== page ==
DANCE / Caught napping at their posts: Judith Mackrell finds that the Kirov isn't living up to its great reputation

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Signs of torpor and technical backsliding in the Kirov's opening productions suggest that all is not well with the company. Wednesday evening's Gala Programme confirmed that the world's greatest classical ensemble is slipping into artistic limbo. Certain treasures from the Kirov's illustrious inheritance do shine still; the corps remains a sublimely tuned instrument, there are some dancers who seem instinctively possessed of the old Kirov style and there are even moments of brilliance in otherwise mediocre performers. The Kirov off-form remains better than many.

But with so many of the company's senior dancers absent or on leave in the West and with so few potential stars coming up through the ranks the general level of dancing looks demoralised and dull. The fabled guardians of the classical past are napping at their posts.

They are also failing to build themselves a convincing future. The season's promoters admittedly seem unwilling to show the company in anything other than three-act classics. The mixed Gala bill gets only one airing in a run of five weeks. And what modern choreography there is tucked away in a medley of old and family divertissements - a formula whose creaky applause-milking conventions are both demeaning to the dancers and exasperating to anyone looking for signs of life in the company.

Admittedly, too, the most interesting work, Jerome Robbins' In the Night, was withdrawn at the last minute. It may not have been the Kirov's fault that Robbins refused them permission to dance this outside Russia. But judging from their performance of Balanchine's Scotch Symphony it may have been because they don't dance it up to scratch.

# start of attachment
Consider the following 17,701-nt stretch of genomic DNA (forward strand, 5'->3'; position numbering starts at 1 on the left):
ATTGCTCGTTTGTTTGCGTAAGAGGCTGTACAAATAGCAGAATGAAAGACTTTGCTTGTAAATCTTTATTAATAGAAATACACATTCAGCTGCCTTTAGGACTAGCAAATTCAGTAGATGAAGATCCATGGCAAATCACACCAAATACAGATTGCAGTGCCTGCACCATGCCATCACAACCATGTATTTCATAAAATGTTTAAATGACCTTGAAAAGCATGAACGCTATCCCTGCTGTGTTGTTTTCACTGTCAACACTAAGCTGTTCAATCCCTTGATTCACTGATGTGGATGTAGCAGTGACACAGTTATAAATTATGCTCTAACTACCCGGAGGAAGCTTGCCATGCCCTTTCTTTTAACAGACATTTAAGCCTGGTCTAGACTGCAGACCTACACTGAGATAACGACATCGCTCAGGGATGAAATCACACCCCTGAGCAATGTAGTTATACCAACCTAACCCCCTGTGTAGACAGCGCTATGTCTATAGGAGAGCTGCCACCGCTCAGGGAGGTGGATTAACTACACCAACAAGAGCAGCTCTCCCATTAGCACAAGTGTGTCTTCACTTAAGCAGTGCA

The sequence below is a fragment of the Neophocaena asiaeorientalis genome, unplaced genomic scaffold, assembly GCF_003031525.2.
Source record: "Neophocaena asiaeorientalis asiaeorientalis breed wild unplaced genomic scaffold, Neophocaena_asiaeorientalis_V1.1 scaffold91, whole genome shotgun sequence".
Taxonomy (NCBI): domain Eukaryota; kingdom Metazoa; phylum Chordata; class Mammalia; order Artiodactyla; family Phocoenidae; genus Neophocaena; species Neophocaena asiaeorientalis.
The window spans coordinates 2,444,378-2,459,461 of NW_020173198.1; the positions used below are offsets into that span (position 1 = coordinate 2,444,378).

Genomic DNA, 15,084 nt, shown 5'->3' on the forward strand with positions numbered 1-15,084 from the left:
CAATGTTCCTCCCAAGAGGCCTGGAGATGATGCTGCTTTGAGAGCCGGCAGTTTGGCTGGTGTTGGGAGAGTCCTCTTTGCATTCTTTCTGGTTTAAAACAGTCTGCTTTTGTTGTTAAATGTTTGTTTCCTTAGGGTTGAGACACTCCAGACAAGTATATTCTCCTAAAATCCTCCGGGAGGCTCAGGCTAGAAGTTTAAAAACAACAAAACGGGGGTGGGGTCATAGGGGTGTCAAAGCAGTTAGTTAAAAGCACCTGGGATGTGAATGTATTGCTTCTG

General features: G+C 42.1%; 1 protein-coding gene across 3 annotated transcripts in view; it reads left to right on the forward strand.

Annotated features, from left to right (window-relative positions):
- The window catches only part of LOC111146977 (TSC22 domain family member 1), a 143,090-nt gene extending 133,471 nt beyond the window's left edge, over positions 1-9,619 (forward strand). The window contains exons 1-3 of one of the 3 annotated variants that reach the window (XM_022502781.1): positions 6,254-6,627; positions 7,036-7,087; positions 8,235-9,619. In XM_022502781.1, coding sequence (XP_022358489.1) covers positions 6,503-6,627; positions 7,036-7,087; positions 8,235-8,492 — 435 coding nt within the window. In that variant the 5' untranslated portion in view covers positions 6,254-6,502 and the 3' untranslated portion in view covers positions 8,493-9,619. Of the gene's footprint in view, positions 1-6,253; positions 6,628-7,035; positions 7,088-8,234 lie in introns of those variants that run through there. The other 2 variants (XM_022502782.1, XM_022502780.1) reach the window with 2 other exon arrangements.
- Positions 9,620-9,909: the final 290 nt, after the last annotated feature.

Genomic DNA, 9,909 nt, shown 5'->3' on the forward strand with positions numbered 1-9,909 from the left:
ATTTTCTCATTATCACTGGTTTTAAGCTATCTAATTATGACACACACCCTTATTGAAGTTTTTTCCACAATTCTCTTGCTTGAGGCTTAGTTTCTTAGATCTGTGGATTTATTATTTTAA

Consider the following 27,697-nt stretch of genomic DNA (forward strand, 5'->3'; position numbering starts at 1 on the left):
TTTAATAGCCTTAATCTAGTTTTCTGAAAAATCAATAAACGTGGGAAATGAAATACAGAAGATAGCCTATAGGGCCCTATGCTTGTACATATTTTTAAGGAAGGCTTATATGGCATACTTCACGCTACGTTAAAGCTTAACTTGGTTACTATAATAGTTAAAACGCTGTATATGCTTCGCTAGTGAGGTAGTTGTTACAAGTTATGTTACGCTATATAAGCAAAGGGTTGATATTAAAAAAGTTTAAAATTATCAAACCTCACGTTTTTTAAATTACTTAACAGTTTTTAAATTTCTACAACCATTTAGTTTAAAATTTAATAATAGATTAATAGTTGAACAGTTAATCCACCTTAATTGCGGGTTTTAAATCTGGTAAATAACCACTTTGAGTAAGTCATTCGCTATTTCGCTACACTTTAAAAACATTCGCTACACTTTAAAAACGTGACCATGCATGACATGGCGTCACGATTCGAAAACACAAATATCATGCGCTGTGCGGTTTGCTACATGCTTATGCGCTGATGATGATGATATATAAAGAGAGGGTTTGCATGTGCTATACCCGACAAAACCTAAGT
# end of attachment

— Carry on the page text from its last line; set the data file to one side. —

Scotch Symphony (1952) is one of Balanchine's most Romantic and superfically straightforward works. Yet within the drifting jumps, the misty arms and the noble leaps there are some deadly moments of trickery and quirky details of style that demand vigilantly intelligent performances. Though Larissa Lezhina as the lead woman was prettily at ease in the more familiar passages, she, like the other dancers, just couldn't get her feet around the choreography fast enough and tended to blur its dynamic contrasts to a steady and soporific beat. Most criminally lethargic was Alexander Kurkov who took what seemed like minutes over each preparation and was so busy spinning out his few heroic gestures that he failed to cross the stage in time to support Lezhina in a critical pirouette.

This was at least choreography worth showing though, unlike Oleg Vinogradov's dreadful Adagio (1991) which deals with 'modern man, the peculiarities of his psychology and his tribulations'. Vinogradev's peculiarities and our tribulations. To the over-familiar strains of Samuel Barber's Adagio a lycra-clad couple wind through a grim-faced, joint-wrenching duet which viciously hacks across the music's dreamy phrasing. On Wednesay night, as Yulia Makhalina and Konstantin Zaklinksy teetered through some of the most ridiculous lifts and balances ever contrived, you could hear the death knell of Russian choreography.

For the record, the rest of the evening included the lovely buoyant pas de six from St Leon's La Vivandiere, diverts from the Kirov version of The Nutcracker and possibly the most irksomely perky piece in the whole repertoire - the pas de trois from the Legat brothers' Fairy Doll.

(Photograph omitted)